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Hullabaloo


Friday, January 29, 2016

 

Elizabeth Warren indicts "shockingly weak" enforcement

by Tom Sullivan


Photo by Tim Pierce (Own work) [CC BY-SA 3.0
(http://creativecommons.org/licenses/by-sa/3.0)],
via Wikimedia Commons.

If justice means a prison sentence for a teenager who steals a car, but it means nothing more than a sideways glance at a CEO who quietly engineers the theft of billions of dollars, then the promise of equal justice under the law has turned into a lie. – from Rigged Justice

In the first of what she promises will be annual reports on enforcement, Sen. Elizabeth Warren this morning released Rigged Justice: How Weak Enforcement Lets Corporate Offenders Off Easy. Calling the Obama administration's enforcement against corporate criminals "feeble," Warren's report cites 20 criminal and civil cases from 2015 in which authorities punished corporate crimes – where they were enforced at all – with a slap on the wrist. Prosecutors took only one of these cases to trial. She follows up with an op-ed in the New York Times, writing, "These enforcement failures demean our principles." The report begins:

Much of the public and media attention on Washington focuses on enacting laws. And strong laws are important – prosecutors must have the statutory tools they need to hold corporate criminals accountable.  But putting a law on the books is only the first step.  The second, and equally important, step is enforcing that law.  A law that is not enforced – or weakly enforced – may as well not even be a law at all.

Despite its get-tough rhetoric, the report alleges that the Department of Justice fails "to impose any serious threat of punishment on corporate offenders ... The pattern of weak enforcement extends beyond the Justice Department to other enforcement agencies."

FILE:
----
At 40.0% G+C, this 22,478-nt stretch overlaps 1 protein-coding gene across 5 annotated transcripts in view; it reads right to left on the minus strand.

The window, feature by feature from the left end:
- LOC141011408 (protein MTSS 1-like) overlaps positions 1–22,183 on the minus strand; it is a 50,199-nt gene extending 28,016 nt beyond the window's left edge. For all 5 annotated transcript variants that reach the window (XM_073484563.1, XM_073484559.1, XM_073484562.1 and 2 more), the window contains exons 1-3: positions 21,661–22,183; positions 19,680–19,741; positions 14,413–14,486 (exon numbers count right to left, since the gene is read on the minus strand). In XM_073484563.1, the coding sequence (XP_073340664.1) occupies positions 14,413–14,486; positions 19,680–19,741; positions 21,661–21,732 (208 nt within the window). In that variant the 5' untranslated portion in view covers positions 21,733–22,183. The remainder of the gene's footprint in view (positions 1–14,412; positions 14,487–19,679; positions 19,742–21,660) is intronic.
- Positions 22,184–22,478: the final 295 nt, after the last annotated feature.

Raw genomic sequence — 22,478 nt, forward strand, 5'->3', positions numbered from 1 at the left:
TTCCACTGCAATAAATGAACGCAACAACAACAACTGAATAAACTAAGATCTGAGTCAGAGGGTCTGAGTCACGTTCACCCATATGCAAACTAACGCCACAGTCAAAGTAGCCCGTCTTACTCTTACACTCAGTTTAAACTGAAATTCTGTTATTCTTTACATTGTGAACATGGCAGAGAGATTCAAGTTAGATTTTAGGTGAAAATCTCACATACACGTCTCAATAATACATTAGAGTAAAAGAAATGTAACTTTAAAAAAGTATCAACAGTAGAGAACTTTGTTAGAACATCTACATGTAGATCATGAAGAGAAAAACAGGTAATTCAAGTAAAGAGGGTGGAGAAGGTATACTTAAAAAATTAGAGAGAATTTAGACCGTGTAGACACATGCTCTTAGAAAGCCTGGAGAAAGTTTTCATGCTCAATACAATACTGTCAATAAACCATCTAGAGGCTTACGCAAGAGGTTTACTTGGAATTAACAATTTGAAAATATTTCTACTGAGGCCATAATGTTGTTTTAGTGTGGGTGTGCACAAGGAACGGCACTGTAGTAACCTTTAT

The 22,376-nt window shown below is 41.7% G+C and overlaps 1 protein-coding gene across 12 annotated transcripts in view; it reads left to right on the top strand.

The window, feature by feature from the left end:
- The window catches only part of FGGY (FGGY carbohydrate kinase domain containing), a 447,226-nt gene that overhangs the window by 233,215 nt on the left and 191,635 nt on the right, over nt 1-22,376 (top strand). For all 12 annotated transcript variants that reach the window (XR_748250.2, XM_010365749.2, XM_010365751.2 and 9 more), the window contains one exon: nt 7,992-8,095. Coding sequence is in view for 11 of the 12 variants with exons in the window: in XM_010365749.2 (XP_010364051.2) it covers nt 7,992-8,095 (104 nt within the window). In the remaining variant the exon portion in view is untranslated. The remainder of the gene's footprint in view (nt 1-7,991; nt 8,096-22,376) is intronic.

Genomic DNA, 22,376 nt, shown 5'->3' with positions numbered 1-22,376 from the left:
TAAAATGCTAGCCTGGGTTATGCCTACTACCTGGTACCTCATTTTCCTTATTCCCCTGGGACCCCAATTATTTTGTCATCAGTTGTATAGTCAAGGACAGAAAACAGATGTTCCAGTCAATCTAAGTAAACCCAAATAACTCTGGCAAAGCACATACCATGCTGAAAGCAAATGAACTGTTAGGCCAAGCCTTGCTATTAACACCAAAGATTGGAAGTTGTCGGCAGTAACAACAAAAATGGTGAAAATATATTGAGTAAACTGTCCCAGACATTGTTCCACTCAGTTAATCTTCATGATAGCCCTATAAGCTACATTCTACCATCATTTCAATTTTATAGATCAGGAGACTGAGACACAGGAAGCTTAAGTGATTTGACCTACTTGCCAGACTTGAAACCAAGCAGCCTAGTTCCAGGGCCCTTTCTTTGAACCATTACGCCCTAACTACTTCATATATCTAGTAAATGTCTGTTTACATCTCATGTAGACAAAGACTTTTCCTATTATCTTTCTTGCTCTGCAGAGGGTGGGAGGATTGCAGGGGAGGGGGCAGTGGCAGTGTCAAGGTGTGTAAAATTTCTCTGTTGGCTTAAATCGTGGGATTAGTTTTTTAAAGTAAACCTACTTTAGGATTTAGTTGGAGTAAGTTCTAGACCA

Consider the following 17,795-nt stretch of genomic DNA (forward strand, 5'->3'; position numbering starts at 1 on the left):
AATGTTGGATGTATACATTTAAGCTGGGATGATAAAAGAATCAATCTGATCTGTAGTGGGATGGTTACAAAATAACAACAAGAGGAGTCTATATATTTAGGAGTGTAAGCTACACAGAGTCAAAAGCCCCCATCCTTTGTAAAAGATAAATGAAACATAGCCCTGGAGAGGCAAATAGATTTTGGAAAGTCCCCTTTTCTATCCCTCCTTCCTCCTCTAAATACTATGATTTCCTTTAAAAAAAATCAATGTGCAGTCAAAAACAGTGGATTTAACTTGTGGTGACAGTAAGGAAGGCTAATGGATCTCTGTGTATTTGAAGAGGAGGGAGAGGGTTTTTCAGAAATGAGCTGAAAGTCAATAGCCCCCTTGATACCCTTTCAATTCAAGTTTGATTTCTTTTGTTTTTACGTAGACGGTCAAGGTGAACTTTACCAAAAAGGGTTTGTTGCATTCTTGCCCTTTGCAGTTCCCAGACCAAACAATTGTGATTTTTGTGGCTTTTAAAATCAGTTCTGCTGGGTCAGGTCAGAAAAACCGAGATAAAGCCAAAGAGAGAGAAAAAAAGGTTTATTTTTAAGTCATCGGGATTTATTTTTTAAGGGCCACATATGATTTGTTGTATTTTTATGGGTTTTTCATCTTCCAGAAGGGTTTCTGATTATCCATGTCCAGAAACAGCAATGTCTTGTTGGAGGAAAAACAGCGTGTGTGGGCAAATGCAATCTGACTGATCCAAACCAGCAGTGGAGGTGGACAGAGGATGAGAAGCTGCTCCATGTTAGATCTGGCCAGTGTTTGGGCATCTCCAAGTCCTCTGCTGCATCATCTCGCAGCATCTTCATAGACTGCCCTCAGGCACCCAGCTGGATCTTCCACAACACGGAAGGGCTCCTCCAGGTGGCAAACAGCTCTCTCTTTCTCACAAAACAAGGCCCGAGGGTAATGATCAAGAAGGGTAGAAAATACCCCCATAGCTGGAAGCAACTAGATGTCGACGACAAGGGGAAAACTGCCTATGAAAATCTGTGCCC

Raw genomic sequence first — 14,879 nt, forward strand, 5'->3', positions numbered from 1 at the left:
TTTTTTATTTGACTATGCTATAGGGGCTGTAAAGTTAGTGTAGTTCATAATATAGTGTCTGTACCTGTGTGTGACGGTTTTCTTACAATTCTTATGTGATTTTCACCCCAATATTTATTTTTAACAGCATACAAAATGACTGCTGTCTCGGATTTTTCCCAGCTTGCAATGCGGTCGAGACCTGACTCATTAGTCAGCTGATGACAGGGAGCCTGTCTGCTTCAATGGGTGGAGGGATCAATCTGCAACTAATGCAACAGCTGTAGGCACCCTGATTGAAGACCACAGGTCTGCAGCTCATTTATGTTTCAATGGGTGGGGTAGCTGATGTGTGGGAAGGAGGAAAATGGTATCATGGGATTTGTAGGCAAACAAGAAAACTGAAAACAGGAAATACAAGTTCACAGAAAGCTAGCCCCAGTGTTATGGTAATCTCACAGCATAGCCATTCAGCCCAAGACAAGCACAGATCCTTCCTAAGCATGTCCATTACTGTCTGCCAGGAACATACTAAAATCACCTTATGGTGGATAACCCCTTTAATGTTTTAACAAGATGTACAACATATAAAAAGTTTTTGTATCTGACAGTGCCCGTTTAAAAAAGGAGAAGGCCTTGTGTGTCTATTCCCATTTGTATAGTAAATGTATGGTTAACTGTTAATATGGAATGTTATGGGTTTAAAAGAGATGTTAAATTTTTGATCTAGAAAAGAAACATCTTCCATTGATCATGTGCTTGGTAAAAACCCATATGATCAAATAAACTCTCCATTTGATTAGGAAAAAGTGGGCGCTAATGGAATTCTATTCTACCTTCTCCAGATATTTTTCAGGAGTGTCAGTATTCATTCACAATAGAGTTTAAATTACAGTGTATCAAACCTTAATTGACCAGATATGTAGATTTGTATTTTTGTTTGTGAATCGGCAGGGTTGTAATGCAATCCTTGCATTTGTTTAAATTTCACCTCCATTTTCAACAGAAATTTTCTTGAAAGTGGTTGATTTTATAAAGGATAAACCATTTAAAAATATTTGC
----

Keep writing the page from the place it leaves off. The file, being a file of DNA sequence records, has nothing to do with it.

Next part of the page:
Simply put, talk is cheap.

The report slams the Securities and Exchange Commission (SEC) as "particularly feeble":

Not only does the agency fail to demand accountability, the SEC frequently uses its prosecutorial discretion to grant waivers to big companies so that those companies can continue to enjoy special privileges despite often-repeated misconduct that legally disqualifies them from receiving such benefits. Lax enforcement at other agencies, such as the Occupational Health and Safety Administration (OSHA), stems primarily from a lack of important legal tools and persistent underfunding by Congress that often turn the legal rules into little more than suggestions that companies can freely ignore.

"Personnel is policy," writes Warren in the Times. The next administration's appointments to key regulatory positions matter as much as the laws it promises to put on the books. David Dayen expands on that at The Intercept:

The Hillary Clinton and Bernie Sanders camps — and their allies in the press – have been arguing increasingly harshly over who has the most perfect or most attainable policies. But the real issue, as Warren sees it, comes in installing the personnel to carry out the laws on the books that protect public safety and the economy.

[...]

In virtually all the cases she cites – from Standard and Poor’s delivering inflated credit ratings to defraud investors during the financial crisis, to Novartis giving kickbacks to pharmacists to steer customers to their products, to an explosion at a Bayer CropScience pesticide plant that killed two employees – the Department of Justice declined to prosecute individual executives or the corporations themselves, resorting to settlements with miniscule fines that barely disrupt the corporations’ business models.

The report also gives new meaning to the term “1 percent.”

In many of the cases cited, what appear on the surface as imposing fines amount to under one percent of annual profits. Rigged Justice concludes that this raises "the disturbing possibility that some giant corporations—and their executives—have decided that following the law is merely optional. For these companies, punishment for breaking the law is little more than a cost of doing business."

Reforming the justice system in this country from Washington on down is not merely a matter of law. It is a matter of will. The question Warren asks is will the next president honor "the simple notion that nobody is above the law," and will voters demand it?